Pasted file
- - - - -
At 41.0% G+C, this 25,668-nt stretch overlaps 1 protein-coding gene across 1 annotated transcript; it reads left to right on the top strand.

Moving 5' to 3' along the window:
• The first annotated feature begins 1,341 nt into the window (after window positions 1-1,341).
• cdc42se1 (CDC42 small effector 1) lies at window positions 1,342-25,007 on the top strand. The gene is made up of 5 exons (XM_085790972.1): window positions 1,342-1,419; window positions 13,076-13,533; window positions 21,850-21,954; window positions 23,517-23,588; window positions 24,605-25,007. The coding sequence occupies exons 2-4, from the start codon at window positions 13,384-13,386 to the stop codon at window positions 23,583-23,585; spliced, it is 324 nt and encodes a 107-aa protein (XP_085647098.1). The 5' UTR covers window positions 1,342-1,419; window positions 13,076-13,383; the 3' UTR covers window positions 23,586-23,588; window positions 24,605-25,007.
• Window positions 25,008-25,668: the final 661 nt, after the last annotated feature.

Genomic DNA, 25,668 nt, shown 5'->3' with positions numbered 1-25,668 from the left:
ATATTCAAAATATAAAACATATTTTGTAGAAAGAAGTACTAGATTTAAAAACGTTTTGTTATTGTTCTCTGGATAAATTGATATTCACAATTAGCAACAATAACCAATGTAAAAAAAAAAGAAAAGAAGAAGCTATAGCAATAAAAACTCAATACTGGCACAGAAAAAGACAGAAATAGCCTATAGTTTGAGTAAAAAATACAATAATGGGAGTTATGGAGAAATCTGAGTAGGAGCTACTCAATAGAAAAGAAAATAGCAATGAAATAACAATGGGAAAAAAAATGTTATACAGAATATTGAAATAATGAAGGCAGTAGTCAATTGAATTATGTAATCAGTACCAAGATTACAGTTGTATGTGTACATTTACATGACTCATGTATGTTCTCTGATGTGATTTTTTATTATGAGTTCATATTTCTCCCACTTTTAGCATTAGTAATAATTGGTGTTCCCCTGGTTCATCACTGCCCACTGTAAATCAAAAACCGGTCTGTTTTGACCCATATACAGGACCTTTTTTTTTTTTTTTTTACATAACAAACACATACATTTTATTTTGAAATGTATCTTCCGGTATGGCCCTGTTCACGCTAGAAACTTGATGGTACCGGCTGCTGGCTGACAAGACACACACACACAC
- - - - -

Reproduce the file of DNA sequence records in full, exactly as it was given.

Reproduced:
At 41.0% G+C, this 25,668-nt stretch overlaps 1 protein-coding gene across 1 annotated transcript; it reads left to right on the top strand.

Moving 5' to 3' along the window:
• The first annotated feature begins 1,341 nt into the window (after window positions 1-1,341).
• cdc42se1 (CDC42 small effector 1) lies at window positions 1,342-25,007 on the top strand. The gene is made up of 5 exons (XM_085790972.1): window positions 1,342-1,419; window positions 13,076-13,533; window positions 21,850-21,954; window positions 23,517-23,588; window positions 24,605-25,007. The coding sequence occupies exons 2-4, from the start codon at window positions 13,384-13,386 to the stop codon at window positions 23,583-23,585; spliced, it is 324 nt and encodes a 107-aa protein (XP_085647098.1). The 5' UTR covers window positions 1,342-1,419; window positions 13,076-13,383; the 3' UTR covers window positions 23,586-23,588; window positions 24,605-25,007.
• Window positions 25,008-25,668: the final 661 nt, after the last annotated feature.

Genomic DNA, 25,668 nt, shown 5'->3' with positions numbered 1-25,668 from the left:
ATATTCAAAATATAAAACATATTTTGTAGAAAGAAGTACTAGATTTAAAAACGTTTTGTTATTGTTCTCTGGATAAATTGATATTCACAATTAGCAACAATAACCAATGTAAAAAAAAAAGAAAAGAAGAAGCTATAGCAATAAAAACTCAATACTGGCACAGAAAAAGACAGAAATAGCCTATAGTTTGAGTAAAAAATACAATAATGGGAGTTATGGAGAAATCTGAGTAGGAGCTACTCAATAGAAAAGAAAATAGCAATGAAATAACAATGGGAAAAAAAATGTTATACAGAATATTGAAATAATGAAGGCAGTAGTCAATTGAATTATGTAATCAGTACCAAGATTACAGTTGTATGTGTACATTTACATGACTCATGTATGTTCTCTGATGTGATTTTTTATTATGAGTTCATATTTCTCCCACTTTTAGCATTAGTAATAATTGGTGTTCCCCTGGTTCATCACTGCCCACTGTAAATCAAAAACCGGTCTGTTTTGACCCATATACAGGACCTTTTTTTTTTTTTTTTTACATAACAAACACATACATTTTATTTTGAAATGTATCTTCCGGTATGGCCCTGTTCACGCTAGAAACTTGATGGTACCGGCTGCTGGCTGACAAGACACACACACACAC